Interview: Maxim and Gervais Cormier, “Cape Breton Guitar”

Maxim & Gervais Cormier - Cape Breton Guitar

The superb flatpicking skills of Maxim Cormier first came to our attention with his last album, a collection of pieces by Johann Sebastian Bach.  Now, he has released a fabulous album of Cape Breton tunes with his father, multi-instrumentalist Gervais Cormier.  With this set of (mostly) fiddle tunes, Maxim’s guitar pick flies in perfect tandem with his father’s playing.

The idea of adapting fiddle tunes for other instruments is certainly not new – other similarly tuned instruments (e.g., mandolin) have been used with great success for playing these traditional pieces.  Here, the Cormiers demonstrate that the guitar is equally suited for the task.  Jigs, reels, and hornpipes are all here and delivered with a grace and panache that make for delightful listening; tunes from well-known Maritime musicians such as John Morris Rankin, Jerry Holland, and Dan Hughie MacEachern are also included.

Whether you are a traditional music fan or a devotee of well-played guitar, this album will delight you either way.  As I fall into both camps, I’ve particularly enjoyed listening to it (and I’m thrilled that now everyone else gets the chance too, as the album is officially released today!).  Highly recommended.

I’m so pleased that Maxim Cormier took time out of his busy schedule to talk to us about the album and about working with his father!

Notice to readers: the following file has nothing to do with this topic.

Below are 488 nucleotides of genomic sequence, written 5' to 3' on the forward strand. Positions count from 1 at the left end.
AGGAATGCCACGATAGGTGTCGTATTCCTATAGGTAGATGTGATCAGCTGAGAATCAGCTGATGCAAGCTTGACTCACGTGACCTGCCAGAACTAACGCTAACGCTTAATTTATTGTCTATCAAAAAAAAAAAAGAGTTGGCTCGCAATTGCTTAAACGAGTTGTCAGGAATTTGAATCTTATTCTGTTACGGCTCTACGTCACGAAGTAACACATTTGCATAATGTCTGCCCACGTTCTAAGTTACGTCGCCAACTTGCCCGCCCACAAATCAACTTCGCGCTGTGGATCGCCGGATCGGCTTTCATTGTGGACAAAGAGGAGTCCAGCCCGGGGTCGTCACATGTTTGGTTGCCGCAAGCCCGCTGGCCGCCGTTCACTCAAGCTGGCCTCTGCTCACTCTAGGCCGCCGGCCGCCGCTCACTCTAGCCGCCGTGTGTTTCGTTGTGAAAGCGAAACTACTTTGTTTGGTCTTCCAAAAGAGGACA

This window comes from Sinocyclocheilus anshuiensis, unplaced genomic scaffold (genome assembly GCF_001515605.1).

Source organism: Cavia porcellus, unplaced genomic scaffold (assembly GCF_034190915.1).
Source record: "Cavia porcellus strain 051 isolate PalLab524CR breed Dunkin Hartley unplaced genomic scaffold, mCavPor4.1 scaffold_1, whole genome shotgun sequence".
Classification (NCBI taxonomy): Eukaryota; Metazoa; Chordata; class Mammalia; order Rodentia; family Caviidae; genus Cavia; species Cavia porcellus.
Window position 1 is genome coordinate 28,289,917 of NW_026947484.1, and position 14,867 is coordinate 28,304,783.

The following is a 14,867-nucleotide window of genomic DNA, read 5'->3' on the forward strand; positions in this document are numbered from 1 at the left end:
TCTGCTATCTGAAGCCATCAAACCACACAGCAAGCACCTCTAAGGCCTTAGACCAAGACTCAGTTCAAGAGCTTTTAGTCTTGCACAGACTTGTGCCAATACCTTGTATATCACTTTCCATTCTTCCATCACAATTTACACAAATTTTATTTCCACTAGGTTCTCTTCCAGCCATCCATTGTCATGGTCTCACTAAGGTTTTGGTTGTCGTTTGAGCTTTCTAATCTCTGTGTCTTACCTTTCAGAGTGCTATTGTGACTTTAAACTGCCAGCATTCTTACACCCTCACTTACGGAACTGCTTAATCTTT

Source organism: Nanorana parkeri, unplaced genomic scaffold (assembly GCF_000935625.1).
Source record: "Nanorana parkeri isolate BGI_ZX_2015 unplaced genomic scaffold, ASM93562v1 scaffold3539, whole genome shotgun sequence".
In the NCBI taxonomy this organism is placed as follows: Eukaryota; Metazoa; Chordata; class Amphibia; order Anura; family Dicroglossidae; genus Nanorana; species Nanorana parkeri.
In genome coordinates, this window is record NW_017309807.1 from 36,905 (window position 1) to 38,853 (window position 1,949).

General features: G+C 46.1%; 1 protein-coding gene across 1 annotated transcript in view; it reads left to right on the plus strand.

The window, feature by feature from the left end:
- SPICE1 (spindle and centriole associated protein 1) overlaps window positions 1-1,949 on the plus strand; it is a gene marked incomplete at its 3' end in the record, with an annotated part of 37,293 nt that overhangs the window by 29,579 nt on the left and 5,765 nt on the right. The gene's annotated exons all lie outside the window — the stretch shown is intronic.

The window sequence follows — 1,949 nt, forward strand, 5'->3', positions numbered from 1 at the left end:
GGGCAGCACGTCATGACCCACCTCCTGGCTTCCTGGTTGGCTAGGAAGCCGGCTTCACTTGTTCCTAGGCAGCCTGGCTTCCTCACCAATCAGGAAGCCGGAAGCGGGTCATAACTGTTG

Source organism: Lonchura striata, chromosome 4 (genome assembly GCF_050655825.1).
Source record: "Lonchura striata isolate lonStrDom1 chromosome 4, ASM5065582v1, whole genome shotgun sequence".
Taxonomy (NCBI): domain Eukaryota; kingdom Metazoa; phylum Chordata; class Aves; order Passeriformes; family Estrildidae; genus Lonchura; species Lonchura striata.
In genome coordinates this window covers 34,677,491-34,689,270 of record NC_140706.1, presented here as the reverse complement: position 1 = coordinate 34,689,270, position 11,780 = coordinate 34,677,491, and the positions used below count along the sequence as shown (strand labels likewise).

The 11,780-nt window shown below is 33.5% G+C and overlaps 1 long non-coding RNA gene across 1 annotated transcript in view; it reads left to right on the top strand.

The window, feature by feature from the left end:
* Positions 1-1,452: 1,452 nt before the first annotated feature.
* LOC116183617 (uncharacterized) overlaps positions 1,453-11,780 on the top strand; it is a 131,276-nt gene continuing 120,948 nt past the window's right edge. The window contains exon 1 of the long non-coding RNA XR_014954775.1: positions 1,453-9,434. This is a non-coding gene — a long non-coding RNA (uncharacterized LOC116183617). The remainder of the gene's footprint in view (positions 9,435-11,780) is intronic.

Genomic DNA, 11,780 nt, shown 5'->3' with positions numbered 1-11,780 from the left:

For those who perhaps aren’t as familiar with the different varieties of Maritime folk music, how would you describe Cape Breton’s style of music specifically?

Cape Breton’s musical traditions revolve around music from 18th and 19th century Scotland and have developed into a modern repertoire of tunes inspired by the tradition. Cape Breton is also home to Mi’kmaq and Acadian communities as well as people from various background that choose to live here. These Scottish music traditions have become adopted by the non-Scottish communities on the island. For instance, I’m a Métis/Acadien from Chéticamp and to me, this is the music of my home.

My perception (which may be wrong) is that most people who are familiar with Cape Breton’s musical tradition know it through fiddle music; what (if any) adaptations did you make for guitar in these pieces?

Absolutely, Cape Breton’s musical tradition revolves around fiddle playing. In fact, I do a fair bit of work as an accompanist for some of Cape Breton’s finest fiddlers – for instance, I’ll be part of Ashley MacIsaac’s upcoming Christmas Tour next month.